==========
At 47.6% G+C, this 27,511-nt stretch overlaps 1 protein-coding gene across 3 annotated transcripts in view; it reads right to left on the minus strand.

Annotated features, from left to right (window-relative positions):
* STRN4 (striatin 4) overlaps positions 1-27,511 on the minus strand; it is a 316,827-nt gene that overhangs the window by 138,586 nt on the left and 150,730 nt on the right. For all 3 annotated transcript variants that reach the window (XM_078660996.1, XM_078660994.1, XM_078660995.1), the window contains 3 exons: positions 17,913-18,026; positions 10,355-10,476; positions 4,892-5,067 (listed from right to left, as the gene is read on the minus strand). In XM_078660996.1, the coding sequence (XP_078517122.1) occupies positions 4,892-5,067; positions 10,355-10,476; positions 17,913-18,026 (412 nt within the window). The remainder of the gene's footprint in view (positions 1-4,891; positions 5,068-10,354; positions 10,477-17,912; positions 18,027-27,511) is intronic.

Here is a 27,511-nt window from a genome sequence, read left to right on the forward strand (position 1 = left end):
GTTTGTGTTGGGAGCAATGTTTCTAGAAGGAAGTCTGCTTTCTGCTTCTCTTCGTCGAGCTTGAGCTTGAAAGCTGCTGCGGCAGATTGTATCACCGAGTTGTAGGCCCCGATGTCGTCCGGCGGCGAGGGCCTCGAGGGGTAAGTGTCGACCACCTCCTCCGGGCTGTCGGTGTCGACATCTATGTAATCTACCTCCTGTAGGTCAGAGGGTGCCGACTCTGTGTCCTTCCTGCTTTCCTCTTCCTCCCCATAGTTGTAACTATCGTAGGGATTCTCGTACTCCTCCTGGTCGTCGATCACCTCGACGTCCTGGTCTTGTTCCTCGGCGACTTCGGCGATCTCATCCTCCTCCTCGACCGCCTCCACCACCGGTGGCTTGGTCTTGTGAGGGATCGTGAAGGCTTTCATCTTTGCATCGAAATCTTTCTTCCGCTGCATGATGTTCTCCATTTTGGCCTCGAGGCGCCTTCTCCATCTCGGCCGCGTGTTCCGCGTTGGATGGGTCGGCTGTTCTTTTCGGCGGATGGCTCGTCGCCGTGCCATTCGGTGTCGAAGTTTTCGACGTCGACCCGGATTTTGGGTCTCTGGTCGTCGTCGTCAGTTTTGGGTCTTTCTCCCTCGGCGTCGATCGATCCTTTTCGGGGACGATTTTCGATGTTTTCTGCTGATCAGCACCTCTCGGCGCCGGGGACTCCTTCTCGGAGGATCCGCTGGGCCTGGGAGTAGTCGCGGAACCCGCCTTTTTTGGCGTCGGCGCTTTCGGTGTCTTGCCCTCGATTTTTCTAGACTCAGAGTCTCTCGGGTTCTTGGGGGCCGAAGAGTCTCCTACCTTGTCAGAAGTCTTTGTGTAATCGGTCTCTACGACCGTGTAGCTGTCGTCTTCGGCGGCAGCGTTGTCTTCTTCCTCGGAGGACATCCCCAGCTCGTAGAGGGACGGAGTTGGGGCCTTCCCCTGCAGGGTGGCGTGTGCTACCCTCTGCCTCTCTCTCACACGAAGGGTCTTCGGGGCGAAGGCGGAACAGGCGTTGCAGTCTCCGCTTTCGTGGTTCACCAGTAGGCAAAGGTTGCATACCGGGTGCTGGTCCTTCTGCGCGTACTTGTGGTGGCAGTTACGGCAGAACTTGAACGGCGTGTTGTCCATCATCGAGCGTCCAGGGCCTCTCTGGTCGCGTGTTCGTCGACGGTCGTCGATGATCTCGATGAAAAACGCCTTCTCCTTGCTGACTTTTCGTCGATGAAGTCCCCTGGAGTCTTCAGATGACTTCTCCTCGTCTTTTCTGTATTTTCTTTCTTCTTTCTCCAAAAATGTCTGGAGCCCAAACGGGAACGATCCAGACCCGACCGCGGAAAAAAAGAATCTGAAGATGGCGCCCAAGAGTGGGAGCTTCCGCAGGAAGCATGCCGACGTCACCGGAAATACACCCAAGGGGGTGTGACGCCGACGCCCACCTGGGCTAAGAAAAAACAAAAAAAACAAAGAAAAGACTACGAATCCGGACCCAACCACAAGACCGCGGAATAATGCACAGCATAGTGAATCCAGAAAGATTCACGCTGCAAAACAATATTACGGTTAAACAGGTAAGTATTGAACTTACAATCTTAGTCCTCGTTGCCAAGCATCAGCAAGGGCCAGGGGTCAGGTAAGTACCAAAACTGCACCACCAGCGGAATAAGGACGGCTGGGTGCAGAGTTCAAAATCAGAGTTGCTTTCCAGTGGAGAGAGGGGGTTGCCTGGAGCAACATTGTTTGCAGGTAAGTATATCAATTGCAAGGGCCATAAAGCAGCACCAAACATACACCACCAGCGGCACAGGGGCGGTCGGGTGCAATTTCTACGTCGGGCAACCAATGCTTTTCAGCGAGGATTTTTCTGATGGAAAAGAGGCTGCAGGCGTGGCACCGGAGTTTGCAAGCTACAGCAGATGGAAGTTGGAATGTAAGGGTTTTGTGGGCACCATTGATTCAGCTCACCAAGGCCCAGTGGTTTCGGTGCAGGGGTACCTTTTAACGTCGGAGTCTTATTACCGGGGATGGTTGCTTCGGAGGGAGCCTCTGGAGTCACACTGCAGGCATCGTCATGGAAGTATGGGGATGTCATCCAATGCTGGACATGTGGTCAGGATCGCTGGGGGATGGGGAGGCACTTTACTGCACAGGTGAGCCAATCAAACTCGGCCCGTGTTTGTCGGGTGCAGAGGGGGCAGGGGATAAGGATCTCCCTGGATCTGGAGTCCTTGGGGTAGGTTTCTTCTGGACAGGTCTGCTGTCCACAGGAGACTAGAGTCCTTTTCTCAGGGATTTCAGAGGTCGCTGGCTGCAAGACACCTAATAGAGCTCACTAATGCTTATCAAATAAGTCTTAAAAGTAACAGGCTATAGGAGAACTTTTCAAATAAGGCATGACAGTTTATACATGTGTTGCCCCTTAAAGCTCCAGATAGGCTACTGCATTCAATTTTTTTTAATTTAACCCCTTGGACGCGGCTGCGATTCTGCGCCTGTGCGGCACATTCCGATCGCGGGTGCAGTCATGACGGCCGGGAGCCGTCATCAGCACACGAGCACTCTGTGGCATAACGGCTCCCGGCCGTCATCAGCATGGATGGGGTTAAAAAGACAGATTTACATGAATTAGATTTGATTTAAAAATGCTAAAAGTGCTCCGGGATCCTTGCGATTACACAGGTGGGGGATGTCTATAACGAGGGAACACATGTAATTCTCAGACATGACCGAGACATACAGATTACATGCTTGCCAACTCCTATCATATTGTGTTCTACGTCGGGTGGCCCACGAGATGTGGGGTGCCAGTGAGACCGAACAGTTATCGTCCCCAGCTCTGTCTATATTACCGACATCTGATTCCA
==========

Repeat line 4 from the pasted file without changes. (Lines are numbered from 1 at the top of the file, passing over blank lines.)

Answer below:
Here is a 27,511-nt window from a genome sequence, read left to right on the forward strand (position 1 = left end):